The Hamburglar will be apprehended soon

(This post is part of a fundraiser for 826 Boston, a non-profit tutoring and writing center. For a donation of $50 or more, readers can get me to write anything about hockey they want, so donate today to make me say stuff by clicking here. I probably don’t believe the nonsense below, which was requested by Jo Innes.)

Andrew Hammond has rather quickly built up a nice little cult of personality behind a .954 save percentage over nine appearances this year, and in his NHL career he has allowed just 12 goals on 272 shots. Which is crazy.

But before we go about setting any “goalie of the future” type expectations, it’s important to keep in mind that at all other levels of the sport, Hammond hasn’t been much more than average. His best season in junior was when he went .912 as a 20-year-old for Vernon in the BCHL; the BCHL might not be a goaltending league, but .912 was only sixth, and again, he was 20.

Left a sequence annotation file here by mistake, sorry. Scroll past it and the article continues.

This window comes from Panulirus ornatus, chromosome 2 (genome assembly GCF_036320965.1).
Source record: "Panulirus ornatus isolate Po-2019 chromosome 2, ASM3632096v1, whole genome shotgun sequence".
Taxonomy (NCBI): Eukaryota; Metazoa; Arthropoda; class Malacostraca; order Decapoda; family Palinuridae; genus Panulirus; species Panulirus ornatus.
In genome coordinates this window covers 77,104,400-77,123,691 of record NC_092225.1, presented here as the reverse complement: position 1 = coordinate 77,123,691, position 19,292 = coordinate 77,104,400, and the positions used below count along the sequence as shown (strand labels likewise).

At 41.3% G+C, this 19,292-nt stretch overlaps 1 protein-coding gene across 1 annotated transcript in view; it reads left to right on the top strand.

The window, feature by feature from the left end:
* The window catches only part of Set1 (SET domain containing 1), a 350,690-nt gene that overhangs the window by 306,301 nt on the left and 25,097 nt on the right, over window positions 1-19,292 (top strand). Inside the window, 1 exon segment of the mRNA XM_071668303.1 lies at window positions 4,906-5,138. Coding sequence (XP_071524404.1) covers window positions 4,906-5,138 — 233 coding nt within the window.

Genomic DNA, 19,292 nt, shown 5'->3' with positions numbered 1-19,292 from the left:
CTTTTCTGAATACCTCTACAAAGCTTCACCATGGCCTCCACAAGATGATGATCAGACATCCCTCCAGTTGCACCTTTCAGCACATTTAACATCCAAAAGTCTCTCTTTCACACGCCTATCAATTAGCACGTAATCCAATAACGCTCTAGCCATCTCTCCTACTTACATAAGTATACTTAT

When he played at Bowling green, his final year was his best one, as he went .917 in 29 games for what was admittedly not a great team. That was tied for 37th in the NCAA. No one outside the top 30 was less than .920.

And so far in his young pro career — two seasons, and keep in mind he’s already 27 — he’s played 73 games at the AHL level. Career save percentage: .905, which is likewise not very good at all.

So yes, Hammond’s stopping a lot of pucks at the NHL level these days, but the odds that a 27-year-old first-year player (the NHL doesn’t technically consider him a rookie because he’s older than 26) is anywhere near this good, after posting middling numbers in every other league, is extremely low. Let’s put it this way: Henrik Lundqvist is a career .921 goaltender, and he’s basically one of the greatest at his position of all time. Dominik Hasek is a career .926 — okay, sure, different era — and that nicely illustrates how little this kid is capable of keeping up anything remotely resembling those numbers. He’s faced more than 8,000 shots in his career, and the numbers in these few NHL games are such an outlier that it’s insane.

I mean, just look at this:

Screen Shot 2015-03-09 at 1.28.15 PM

And just in case you think I’m fudging it, I did indeed look up every shot he’s ever faced at a competitive level. He’s a .905 goalie.

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So, Craig Anderson for a while longer then?

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